County supports coal
By Hank Lohmeyer
Published Thursday, December 1, 2016 10:15 am
County government continues moving forward on opportunities to support the coal industry.
Earlier this month, the U.S. Regional Forester announced that his agency has completed the rule making and environmental analyses to reinstate the North Fork Coal Mining Area Exception to the Colorado Roadless Rule.
For over two years, county government has been at the front of efforts to reinstate the North Fork Coal Mining Area Exception. The county has continually commented on and advised the Forest Service and others about the importance of coal mining to the Delta County economy. Rocky Mountain Regional Forester Brian Ferebee acknowledged the county's position in his announcement two weeks ago when he noted, "The reinstatement of the North Fork Coal Mining Area exception addresses a state specific concern for managing roadless areas while providing opportunities for energy development and other benefits such as supporting local economies."
The original North Fork Coal Mining Area Exception was overturned in court as a result of lawsuits from anti-coal environmental groups. A federal judge in Denver said the exception had been adopted in error because it did not address environmental effects of coal use as fuel. The revised North Fork Coal Mining Area Exception has been released for a 30-day comment period.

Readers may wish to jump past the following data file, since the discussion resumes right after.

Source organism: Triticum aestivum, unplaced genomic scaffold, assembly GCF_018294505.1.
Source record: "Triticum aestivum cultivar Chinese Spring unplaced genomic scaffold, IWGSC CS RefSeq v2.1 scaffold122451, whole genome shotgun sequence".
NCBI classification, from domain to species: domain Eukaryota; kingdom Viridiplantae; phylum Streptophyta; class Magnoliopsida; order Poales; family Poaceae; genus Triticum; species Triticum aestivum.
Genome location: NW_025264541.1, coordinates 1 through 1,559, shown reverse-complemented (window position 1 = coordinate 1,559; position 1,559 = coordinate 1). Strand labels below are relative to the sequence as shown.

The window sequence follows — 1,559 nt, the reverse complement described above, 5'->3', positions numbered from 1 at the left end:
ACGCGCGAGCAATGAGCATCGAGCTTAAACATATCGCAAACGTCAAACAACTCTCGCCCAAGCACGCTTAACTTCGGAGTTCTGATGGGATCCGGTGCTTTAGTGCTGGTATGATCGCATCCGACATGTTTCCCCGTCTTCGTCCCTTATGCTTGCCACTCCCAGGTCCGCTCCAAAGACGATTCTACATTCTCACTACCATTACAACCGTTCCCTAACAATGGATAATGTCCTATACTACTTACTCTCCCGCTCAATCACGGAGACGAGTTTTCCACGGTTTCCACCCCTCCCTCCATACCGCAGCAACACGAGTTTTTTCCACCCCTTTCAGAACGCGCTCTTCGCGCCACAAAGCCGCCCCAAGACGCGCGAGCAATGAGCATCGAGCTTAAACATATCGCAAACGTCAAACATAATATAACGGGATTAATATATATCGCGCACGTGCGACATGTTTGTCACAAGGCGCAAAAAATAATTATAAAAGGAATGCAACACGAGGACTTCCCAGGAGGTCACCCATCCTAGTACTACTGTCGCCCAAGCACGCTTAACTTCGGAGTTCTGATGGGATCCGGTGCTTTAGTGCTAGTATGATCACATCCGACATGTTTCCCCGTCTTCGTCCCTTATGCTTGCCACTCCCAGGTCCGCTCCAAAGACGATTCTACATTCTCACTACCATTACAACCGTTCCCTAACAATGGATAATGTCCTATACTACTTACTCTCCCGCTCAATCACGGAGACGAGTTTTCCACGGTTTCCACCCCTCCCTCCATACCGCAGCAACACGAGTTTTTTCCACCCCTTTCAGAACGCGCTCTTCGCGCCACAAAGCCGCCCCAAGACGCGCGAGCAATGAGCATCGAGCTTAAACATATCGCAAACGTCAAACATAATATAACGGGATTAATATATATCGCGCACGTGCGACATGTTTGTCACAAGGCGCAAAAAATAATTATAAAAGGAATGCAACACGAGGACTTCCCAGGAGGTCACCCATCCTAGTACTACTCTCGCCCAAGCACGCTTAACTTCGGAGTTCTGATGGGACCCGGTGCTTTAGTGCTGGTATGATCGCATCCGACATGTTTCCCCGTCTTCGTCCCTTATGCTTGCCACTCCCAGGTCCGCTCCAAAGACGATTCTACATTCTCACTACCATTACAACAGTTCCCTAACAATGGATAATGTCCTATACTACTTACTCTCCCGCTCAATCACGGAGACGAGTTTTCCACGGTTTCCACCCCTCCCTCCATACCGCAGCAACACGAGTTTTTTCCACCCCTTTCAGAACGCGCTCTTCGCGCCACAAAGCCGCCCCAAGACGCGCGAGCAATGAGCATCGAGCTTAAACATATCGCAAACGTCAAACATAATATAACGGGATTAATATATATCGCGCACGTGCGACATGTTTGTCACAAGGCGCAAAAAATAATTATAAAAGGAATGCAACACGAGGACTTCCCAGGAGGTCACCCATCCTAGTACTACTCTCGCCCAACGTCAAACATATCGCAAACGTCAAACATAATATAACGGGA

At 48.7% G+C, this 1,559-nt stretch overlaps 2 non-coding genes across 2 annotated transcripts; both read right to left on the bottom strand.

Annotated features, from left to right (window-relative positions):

The effort to fully reinstate the North Fork Coal Mining Area Exception is not over. Earlier this year the U.S. Office of Management and Budget undertook its own review of the Forest Service's reinstatement effort. County government responded with a statement of the coal industry's importance here. The three-page-long letter to the Office of Management and Budget details a number of important local economic issues surrounding coal.
Delta County government recently opened a third front in the federal administration's "war on coal" and in the ongoing effort to support the industry locally. The county has accepted an invitation to work with the BLM as a "cooperating agency" in the BLM's coal industry Programmatic Environmental Impact Statement (PEIS) process. The BLM's PEIS process will evaluate whether to increase royalty payments by the industry to the federal government for coal mined from public lands. The study is seen by industry as a needless threat to coal mining at a time when the industry is suffering economic hardship due to a combination of federal policies and market conditions.
By participating as a cooperating agency in the BLM process, the county commissioners and administration expect to be kept abreast of developments and to have the opportunity for comment as the PEIS moves forward.